(blowing off some steam here)
Someone blogged earlier about selecting tools and platforms before you're sure about what your needs are. Looks like I'm going to be affected by that now. I'm one of the responsible architects for implementing a java based portal that must integrate with a document management system and a search system that knows nothing about each other, has no standard ways of plugging into each other and no one seems to have done this before. Yay! Besides, one of the requirements are to have automatic and seamless login for the windows users into the portal, which, as I said, is based on Java...
We fixed the automatic login requirement by using JCIFS open source stuff from samba, which implements the CIFS/SMB protocol, but IMHO it's sort of a hacky way of doing it. I'm looking at replacing that part with some 3rd party access management system though... For large enterprise sized portals I prefer using a supported way of doing access, which *is* a pretty important part. No access - no portal, right?
Well, only thing to do is just smile and dig into each product and make them talk to each other somehow. It will take much longer to implement and it won't be a standard way of integrating portals with content and search, that's for sure.
Some people complains about the risk of "getting stuck into proprietary Microsoft products", but personally I prefer that to getting stuck into a much smaller product that once sprung up from some open source portal framework initiative and now has evolved into a monster that needs a gazillion of bytes just to wake up and start chewing request! During the time it grew from baby monster to a huge monster the owner of the pet changed a number of times and the price went from zero buckazoids to a price relative to the amount of memory needed to get it running...
At least I got the power (in my dreams) to select the platform for building the Web Service layer we will need to integrate with other systems. I'll certainly raise my hand for .NET Web Services and use WSE 2.0 (or what there will be in ASP.NET 2.0) for security. I'll see how far AXIS and WSS4J has come...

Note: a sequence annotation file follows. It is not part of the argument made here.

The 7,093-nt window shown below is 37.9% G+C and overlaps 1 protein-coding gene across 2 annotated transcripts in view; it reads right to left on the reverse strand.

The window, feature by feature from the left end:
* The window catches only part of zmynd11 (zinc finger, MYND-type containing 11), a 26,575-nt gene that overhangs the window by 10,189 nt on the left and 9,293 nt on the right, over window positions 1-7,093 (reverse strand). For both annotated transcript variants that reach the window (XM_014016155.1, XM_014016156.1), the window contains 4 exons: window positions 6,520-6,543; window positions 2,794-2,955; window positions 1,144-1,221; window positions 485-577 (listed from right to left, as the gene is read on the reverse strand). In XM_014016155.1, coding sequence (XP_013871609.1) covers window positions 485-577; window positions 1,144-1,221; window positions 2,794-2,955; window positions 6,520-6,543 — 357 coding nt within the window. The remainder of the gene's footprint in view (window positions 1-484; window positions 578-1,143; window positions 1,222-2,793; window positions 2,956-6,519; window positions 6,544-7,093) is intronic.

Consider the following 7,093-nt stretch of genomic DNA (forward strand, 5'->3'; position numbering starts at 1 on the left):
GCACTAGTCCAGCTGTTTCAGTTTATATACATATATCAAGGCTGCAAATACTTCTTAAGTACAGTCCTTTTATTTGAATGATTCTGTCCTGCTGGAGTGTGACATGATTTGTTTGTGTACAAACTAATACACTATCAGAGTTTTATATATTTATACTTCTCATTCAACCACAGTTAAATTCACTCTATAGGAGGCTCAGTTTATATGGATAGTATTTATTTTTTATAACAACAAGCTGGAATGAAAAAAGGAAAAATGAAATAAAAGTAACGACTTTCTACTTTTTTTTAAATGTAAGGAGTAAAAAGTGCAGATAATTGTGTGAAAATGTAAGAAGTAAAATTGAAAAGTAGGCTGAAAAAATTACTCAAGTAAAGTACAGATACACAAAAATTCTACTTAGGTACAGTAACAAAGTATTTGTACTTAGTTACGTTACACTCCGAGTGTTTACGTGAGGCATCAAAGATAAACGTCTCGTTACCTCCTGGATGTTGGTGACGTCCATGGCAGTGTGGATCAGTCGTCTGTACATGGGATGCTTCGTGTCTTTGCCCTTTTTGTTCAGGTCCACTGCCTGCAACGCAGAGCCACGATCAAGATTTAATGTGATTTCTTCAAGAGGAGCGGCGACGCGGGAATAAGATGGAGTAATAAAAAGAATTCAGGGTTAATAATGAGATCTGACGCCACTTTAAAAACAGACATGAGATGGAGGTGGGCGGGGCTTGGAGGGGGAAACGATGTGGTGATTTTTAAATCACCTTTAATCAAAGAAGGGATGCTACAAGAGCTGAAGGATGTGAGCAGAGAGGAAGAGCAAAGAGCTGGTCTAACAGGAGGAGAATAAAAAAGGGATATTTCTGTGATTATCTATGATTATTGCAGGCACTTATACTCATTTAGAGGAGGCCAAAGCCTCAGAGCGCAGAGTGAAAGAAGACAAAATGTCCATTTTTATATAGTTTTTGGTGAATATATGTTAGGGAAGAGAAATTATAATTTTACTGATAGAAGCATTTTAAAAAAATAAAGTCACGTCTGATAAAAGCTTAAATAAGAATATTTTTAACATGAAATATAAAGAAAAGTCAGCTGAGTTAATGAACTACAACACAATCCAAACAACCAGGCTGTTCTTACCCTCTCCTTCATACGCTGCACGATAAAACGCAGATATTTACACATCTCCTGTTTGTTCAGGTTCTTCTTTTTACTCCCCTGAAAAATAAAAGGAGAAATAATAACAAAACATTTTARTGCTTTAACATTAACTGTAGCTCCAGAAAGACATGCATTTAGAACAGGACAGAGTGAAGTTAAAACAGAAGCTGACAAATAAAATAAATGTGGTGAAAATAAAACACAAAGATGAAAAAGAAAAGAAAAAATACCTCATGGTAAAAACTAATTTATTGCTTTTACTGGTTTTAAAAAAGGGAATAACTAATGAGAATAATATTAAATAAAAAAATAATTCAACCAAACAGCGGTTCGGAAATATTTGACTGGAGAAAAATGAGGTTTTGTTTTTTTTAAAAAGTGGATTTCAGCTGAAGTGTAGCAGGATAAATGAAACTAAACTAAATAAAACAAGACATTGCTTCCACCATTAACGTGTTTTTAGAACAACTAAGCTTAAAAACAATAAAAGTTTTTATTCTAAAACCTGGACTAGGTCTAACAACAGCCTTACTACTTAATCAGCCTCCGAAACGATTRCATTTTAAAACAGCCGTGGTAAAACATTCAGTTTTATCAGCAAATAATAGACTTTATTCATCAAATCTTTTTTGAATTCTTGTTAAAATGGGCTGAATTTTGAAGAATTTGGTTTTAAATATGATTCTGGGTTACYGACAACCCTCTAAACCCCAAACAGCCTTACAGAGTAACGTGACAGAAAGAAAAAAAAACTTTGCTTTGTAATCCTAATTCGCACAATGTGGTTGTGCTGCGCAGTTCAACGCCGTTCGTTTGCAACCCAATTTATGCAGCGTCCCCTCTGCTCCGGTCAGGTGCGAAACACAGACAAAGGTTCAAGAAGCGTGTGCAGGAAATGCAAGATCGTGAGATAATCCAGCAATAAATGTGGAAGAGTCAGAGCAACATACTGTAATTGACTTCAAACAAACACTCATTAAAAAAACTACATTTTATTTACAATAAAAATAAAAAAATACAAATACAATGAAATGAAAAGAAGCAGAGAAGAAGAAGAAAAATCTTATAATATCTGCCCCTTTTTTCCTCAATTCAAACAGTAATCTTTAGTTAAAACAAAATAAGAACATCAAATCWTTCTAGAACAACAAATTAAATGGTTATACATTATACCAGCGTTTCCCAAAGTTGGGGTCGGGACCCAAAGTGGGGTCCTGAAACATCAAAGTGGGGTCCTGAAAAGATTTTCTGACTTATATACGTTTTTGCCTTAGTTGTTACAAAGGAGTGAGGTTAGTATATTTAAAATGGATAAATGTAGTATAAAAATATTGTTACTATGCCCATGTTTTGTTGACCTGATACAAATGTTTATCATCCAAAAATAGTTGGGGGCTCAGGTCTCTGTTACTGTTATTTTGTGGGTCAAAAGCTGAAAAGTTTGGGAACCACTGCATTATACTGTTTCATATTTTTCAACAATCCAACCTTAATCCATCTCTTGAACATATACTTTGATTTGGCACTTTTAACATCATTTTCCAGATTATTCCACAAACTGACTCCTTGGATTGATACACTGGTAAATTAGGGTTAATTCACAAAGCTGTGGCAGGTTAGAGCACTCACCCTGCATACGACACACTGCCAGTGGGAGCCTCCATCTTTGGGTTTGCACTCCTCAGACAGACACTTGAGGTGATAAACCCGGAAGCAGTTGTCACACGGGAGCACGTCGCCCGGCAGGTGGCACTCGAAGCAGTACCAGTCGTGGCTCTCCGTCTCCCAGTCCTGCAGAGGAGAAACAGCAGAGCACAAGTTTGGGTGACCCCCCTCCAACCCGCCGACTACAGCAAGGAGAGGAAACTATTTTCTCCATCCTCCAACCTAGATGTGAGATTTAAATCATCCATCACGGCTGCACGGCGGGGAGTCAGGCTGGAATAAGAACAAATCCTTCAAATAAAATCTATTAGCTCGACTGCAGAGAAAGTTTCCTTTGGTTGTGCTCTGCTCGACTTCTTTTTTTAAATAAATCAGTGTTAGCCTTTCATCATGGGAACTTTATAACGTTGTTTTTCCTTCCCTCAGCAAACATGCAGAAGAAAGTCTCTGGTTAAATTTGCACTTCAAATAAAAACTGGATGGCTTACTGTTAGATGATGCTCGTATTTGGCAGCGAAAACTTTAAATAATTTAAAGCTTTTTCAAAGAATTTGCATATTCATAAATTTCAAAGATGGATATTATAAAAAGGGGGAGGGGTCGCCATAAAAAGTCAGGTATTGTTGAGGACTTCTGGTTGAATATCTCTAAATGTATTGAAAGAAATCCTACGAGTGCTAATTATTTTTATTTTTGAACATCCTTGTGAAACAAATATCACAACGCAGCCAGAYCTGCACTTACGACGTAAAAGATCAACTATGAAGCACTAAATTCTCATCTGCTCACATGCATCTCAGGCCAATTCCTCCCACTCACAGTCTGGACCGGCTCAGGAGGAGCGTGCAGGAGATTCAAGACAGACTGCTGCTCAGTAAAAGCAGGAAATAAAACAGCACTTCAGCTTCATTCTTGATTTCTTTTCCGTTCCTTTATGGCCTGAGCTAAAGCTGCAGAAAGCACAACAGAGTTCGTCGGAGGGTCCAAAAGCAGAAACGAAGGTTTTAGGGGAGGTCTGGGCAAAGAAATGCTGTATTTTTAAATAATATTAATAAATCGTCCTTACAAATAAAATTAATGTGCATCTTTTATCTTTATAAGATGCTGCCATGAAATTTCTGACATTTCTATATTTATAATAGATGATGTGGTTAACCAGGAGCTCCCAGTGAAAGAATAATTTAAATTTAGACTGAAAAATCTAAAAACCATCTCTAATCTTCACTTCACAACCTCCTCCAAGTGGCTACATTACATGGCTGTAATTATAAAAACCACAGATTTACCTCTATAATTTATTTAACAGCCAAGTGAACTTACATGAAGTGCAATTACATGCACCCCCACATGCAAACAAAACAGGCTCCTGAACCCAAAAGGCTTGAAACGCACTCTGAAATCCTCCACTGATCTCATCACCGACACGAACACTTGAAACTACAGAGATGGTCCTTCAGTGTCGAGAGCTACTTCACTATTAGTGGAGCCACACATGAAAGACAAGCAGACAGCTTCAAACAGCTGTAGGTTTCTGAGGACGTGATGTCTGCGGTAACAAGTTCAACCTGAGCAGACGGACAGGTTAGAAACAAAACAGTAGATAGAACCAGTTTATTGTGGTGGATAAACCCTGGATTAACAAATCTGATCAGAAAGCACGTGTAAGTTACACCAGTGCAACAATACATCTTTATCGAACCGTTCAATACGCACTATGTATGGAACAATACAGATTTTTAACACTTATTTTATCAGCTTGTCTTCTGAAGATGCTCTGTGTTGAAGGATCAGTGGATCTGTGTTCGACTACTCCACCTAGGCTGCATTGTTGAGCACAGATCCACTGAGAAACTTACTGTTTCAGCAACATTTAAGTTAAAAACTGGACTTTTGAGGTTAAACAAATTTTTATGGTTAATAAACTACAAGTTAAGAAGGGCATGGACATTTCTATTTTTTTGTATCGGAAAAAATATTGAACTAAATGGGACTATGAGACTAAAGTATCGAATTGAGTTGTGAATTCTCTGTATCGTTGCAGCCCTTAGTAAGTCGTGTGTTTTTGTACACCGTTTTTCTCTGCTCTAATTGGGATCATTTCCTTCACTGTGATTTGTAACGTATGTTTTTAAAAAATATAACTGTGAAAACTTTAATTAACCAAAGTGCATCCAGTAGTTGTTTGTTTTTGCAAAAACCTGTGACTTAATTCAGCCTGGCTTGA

I need to say though, that I don't mind being involved in this project because even though that it could have been easier with other products, it's pretty fun to try to solve problems with integration, security, where to store content and how to search for it :)
(I feel much better now, thanks)
Johan Lindfors, who is a Developer Evangelist at the Swedish Microsoft office, came up with the good idea of inviting interested people to a full day of WSE 2.0 coding. Some of us brought our own laptops and Johan had prepared DVD discs with VPC images of Windows XP, VS.NET and WSE 2.0 and some WSE labs from Teched 2004. Really smooth! In 20 minutes I had everything I needed to get going and a bunch of really good people to talk to and discuss stuff.
We looked at Messaging with SoapReceiver and SoapSender and also using SoapService and SoapClient and running SOAP over TCP. Then we had a look at Security and Policy, digging into security tokens, roles, signing and stuff like that.
I had a nice day indeed :)
I got a tip from Mike Harder on the ASP.NET Team to derive from CatalogPart and do my own catalog. So I tried that and it works pretty nice. I'd like to share my experience like this. Note that I'm a complete newbie when it comes to WebParts and the 2.0 documentation in this area is sort of under construction it seems :)
Anyway, first create a simple ASPX page with the basic stuff needed (I won't go into details of the manager and such):
<%@ Page Language="C#" CompileWith="MyCatalog.aspx.cs" ClassName="MyCatalog" %>
<!DOCTYPE html PUBLIC "-//W3C//DTD XHTML 1.1//EN" "http://www.w3.org/TR/xhtml11/DTD/xhtml11.dtd">
<form id="form1" runat="server">
<asp:WebPartManager ID="WebPartManager1" Runat="server" OnDisplayModeChanged="WebPartManager1_DisplayModeChanged">
<asp:WebPartPageMenu ID="WebPartPageMenu1" Runat="server" Text="Display Mode" Mode="Menu">
<HoverStyle BorderWidth="1" />
<MenuStyle BorderWidth="1" />
<BrowseModeVerb Text="Browse" />
<DesignModeVerb Text="Design" />
<EditModeVerb Text="Edit" />
<CatalogModeVerb Text="Catalog" />
Web Parts Testing Page</h1>
<table cellspacing="0" cellpadding="0" border="0">
<asp:WebPartZone ID="WebPartZone1" Runat="server" DragHighlightColor="244, 198, 96"
HeaderText="My Zone" HeaderStyle-Font-Bold="true">
<PartStyle BorderWidth="0px" BackColor="Yellow"></PartStyle>
<asp:EditorZone ID="EditorZone1" Runat="server">
<asp:AppearanceEditorPart Runat="server" ID="AppearanceEditorPart1" />
<asp:LayoutEditorPart Runat="server" ID="LayoutEditorPart1" />
<asp:CatalogZone ID="CatalogZone1" Runat="server" HeaderText="Add Web Parts">
It's very simple, and has only one WebPartZone in it. The code behind for the ASPX page looks like this:
public partial class MyCatalog
void Page_Load(object sender, EventArgs e)
//if we're in catalog mode, show our special catalog
if (WebPartManager1.DisplayMode.Name == "Catalog")
/// Code to add our own catalog to the catalog zone
private void AddMyCatalog()
MyCatalogPart catalogPart = new MyCatalogPart();
catalogPart.ID = "mycatalog";
catalogPart.Title = "My Catalog";
void WebPartManager1_DisplayModeChanged(object sender, WebPartDisplayModeEventArgs e)